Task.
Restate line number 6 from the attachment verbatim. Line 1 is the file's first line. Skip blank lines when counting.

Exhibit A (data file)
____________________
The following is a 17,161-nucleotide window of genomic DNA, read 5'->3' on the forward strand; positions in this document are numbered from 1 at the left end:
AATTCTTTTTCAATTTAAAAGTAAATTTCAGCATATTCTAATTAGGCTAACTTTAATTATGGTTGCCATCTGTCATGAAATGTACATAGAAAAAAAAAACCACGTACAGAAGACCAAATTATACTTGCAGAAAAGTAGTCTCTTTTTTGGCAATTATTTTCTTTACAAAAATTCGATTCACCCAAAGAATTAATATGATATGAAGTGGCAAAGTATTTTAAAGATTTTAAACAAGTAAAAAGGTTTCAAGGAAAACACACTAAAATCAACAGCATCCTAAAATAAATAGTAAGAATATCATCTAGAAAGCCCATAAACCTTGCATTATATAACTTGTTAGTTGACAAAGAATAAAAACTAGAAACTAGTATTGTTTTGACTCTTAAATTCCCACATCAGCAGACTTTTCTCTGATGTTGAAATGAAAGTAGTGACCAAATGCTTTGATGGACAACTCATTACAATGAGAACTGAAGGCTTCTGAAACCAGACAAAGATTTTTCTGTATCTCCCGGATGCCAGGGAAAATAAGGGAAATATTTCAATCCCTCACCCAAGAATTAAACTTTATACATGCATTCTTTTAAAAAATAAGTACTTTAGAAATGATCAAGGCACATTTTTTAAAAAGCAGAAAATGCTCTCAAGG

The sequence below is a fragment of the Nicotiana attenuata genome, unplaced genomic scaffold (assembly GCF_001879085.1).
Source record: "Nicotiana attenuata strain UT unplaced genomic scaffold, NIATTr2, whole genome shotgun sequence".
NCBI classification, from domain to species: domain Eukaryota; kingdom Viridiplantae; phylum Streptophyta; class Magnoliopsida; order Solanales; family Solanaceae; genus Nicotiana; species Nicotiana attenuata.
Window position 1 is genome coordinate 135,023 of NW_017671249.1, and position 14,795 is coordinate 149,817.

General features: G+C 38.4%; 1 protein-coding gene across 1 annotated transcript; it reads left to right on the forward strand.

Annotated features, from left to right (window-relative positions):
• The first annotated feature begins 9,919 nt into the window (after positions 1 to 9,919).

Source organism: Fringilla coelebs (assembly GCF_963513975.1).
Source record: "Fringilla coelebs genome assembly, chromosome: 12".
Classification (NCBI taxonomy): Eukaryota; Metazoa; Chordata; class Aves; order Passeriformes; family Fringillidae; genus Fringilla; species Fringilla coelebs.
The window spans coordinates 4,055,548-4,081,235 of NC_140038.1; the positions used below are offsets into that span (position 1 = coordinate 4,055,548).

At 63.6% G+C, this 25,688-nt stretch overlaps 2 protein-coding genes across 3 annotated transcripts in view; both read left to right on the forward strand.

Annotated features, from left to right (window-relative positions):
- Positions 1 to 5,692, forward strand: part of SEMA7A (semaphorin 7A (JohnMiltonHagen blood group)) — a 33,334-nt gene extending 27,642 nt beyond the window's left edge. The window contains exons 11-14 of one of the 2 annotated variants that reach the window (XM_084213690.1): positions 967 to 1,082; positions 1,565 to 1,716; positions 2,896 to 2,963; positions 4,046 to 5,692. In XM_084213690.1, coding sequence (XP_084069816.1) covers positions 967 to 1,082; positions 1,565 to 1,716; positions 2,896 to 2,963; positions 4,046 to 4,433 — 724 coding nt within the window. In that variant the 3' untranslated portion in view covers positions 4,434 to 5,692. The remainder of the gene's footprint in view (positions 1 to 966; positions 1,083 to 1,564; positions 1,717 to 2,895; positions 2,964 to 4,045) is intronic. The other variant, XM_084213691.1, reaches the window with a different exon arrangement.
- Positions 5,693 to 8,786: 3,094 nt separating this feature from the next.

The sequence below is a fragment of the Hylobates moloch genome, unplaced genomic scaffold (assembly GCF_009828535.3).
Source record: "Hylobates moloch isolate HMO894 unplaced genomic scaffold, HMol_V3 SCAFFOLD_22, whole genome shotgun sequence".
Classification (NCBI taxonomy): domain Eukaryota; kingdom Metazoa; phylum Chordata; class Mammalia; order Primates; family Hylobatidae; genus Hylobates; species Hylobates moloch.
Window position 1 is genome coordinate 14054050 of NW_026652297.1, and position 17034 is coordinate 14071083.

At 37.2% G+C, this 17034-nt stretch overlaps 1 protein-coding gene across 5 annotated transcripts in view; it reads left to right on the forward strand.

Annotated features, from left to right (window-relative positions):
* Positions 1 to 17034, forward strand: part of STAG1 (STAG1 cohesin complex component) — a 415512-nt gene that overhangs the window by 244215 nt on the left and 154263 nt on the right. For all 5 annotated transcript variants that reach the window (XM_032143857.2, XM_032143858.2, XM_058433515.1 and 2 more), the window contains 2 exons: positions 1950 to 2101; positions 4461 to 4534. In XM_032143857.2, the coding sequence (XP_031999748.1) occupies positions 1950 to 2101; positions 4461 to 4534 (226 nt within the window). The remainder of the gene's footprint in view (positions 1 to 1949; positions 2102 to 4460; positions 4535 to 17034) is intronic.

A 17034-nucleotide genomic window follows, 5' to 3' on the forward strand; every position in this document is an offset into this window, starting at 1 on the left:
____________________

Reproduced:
Window position 1 is genome coordinate 135,023 of NW_017671249.1, and position 14,795 is coordinate 149,817.